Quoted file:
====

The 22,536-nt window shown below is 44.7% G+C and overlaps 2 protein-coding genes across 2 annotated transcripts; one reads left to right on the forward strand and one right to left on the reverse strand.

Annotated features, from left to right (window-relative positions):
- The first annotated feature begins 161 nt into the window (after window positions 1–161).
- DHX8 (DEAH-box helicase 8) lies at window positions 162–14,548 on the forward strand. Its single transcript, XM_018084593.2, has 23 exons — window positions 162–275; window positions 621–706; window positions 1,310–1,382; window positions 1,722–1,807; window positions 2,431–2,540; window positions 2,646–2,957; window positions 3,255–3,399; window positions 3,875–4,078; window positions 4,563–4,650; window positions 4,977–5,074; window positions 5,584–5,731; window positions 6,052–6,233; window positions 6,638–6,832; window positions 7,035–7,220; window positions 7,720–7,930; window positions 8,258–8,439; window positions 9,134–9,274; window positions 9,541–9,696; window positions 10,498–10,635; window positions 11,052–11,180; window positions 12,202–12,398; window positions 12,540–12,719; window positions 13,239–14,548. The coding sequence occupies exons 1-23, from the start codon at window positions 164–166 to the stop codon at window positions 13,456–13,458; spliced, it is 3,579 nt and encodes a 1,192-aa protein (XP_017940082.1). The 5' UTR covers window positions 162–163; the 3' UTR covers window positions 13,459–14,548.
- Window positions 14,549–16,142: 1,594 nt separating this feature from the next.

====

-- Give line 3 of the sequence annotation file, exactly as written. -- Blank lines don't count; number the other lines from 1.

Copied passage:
- The first annotated feature begins 161 nt into the window (after window positions 1–161).